DigitalCameraReview.com
Olympus goes public with mid-level E-620
by David Rasnake -  2/23/2009

For a hands-on look at a pre-production E-620, take a look at our Olympus E-620 Video Preview.

Today, Olympus has announced yet another mid-priced, high-spec DSLR to round out its growing line of interchangeable-lens cameras.

Olympus E-620

The 12.3 megapixel Olympus E-620 sits squarely in the middle of Olympus's current DSLR offerings – providing more imaging horsepower than the entry-level E-420 and E-520, while avoiding the $1000-plus price tags of the E-30 and E-3.

An "E-30 junior"
Although the E-620 keeps affordability front and center, the camera provides many of the key specs and technologies that made the prosumer E-30 a success. For starters, both models share Olympus's newly developed 12.3 megapixel "Live MOS" Four Thirds format image sensor and 2.7 inch tilt/swivel HyperCrystal III LCD.

Olympus E-620

The screen, which can be rotated to face outward and then folded back into the body for "conventional" use, can also be pivoted to provide shot composition assistance (courtesy of the camera's live view system) at just about any angle you can dream up.

The E-30 was touted as a camera for photographic exploration, and the E-620 carries over the bulk of its big brother's creative functions in some form. The E-30's Art Filters system – a separate shooting mode providing six distinct filters, including a high-grain black and white option, a high-saturation pop art setting, and a soft focus filter, among others – is included on the E-620 as well.

Likewise, the E-620 can shoot digital double exposures (as well as composite up to three RAW images) thanks to its slightly trimmed version of the E-30's Multiple Exposure shooting mode. Aspect masking is also available here, allowing users to capture high-res shots in five different aspect ratios straight from the camera. While the E-620's implementation of this Multi Aspect function doesn't provide the plethora of aspect ratios available in the E-30, the basic functionality – as well as useful composition formats like 16:9, 3:2, and 6:6 – is fully intact.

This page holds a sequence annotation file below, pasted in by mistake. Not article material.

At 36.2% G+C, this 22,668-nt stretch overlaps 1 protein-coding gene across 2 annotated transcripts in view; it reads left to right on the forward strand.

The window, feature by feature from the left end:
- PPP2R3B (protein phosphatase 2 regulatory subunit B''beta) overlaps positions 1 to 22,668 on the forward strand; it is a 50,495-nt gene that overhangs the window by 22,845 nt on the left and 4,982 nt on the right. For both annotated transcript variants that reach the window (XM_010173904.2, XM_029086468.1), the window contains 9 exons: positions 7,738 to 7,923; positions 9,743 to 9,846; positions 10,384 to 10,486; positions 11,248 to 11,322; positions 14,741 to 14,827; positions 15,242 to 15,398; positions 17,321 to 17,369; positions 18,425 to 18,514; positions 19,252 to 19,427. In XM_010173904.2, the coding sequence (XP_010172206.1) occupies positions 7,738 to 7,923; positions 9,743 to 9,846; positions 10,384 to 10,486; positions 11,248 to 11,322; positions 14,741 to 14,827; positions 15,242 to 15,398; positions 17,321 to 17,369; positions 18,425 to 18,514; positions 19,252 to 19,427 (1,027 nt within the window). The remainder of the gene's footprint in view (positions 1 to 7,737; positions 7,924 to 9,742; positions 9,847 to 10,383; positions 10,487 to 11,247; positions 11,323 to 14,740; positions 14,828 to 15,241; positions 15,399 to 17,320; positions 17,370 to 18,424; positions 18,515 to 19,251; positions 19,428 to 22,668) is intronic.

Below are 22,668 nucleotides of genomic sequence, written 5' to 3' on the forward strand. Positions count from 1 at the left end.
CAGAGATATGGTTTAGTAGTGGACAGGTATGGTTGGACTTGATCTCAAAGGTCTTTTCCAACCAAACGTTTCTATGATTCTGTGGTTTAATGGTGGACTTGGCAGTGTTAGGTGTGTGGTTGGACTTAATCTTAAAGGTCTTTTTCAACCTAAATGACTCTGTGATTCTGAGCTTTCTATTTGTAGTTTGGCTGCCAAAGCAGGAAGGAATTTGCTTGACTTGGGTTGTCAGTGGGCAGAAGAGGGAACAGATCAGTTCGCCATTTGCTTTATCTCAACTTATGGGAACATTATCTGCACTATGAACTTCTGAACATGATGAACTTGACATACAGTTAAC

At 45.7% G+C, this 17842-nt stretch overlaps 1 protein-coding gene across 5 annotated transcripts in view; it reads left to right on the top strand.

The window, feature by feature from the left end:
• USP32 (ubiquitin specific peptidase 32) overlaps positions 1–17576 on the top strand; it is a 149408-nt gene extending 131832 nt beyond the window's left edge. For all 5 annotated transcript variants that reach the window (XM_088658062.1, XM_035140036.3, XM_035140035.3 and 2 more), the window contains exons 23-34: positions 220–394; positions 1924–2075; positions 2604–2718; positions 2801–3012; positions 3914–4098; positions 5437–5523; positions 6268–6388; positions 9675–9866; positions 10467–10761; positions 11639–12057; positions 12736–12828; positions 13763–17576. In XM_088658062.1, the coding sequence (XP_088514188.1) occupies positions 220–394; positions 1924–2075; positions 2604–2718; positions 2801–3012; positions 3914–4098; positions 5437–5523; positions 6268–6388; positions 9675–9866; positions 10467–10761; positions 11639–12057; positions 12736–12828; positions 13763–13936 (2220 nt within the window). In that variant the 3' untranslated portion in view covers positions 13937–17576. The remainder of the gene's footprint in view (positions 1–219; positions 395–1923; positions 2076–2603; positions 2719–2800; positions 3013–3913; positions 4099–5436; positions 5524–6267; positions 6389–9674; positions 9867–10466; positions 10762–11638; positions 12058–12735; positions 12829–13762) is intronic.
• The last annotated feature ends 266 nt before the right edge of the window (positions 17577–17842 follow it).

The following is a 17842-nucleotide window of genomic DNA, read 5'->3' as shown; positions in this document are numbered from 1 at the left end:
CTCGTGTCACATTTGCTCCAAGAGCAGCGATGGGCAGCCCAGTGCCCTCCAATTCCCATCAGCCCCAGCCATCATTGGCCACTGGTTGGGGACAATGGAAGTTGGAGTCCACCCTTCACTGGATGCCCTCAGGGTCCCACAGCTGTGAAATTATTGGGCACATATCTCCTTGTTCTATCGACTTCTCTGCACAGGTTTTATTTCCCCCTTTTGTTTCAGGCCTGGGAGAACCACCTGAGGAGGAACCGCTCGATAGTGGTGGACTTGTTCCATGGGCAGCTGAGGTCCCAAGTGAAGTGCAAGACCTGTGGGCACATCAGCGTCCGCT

Diminutive dimensions
With the majority of the E-30's creative options preserved in some form, and a range of shared hardware making the transition as well, one might begin to wonder what separates these two models. The obvious answer is "size."

Olympus E-620

While the E-30 is built on a scale closely resembling that of the professional E-3, fans of smaller cameras will be happy to note that the E-620 scales things back physically with a body that's closer in size and shape to the very small E-420 – and nearly rivals even the Micro Four Thirds Panasonic G1 for compactness.

Olympus E-620

In spite of its size, the E-620's interface and control layout is clearly designed with more advanced photographers in mind. Basic controls mimic those seen on the E-520 and E-30 models that bookend the new camera, with a number of dedicated buttons providing access to adjustments like sensitivity and white balance. The E-620's buttons are also illuminated, making it easier to find the control you're looking for in poor light.

Core Olympus technologies
It almost goes without saying at this point that the E-620 utilizes the open-format Four Thirds lens mount, providing compatibility with lenses from Olympus as well as Panasonic/Leica and Sigma.

Olympus E-620

The bigger news in this case is that unlike the similarly sized E-420, behind that lens mount, you'll find a mechanically stabilized sensor in the E-620. Given the camera's compact dimensions, packing in in-body IS was no small feat, and Olympus can (for the moment, at least) claim bragging rights for the E-620 as the smallest DSLR with mechanical image stabilization.

As noted, the E-620 also supports live view, allowing shooters to compose shots – or even see the effects of the above mentioned Art Filters and Multi Aspect shooting mode – on the camera's LCD. As with previous Olympus models, the E-620 provides an Imager AF auto focus option in which the camera uses contrast-detection auto focus to lock in sharp shots without blacking out the on-screen preview for focusing.

Olympus E-620

Users seeking faster AF, or those shooting conventionally through the E-620's optical viewfinder (which advertises a fairly impressive 95 percent coverage), will find an all new seven-point auto focus system in this model. Using five cross-type sensors, the E-620's AF technology should prove to be fairly robust if the implications of such a specs sheet bear out as anticipated in practice.

Rounding out the E-620's hardware, the new consumer cam features Olympus's TruePic III+ image processor – the same chip used in the E-30 – as well as a few other advanced control niceties like three-group wireless flash management and built-in dust reduction technology.

Pricing and availability
The E-620 will be available at retailers in May. Suggested pricing is $699.99 for the camera body only, or $799.99 in kit form with the Zuiko 14-42mm lens. Optional accessories for the new model include a battery grip, as well as an underwater housing rated for use down to 130 feet.

For a hands-on look at a pre-production E-620, take a look at our Olympus E-620 Video Preview.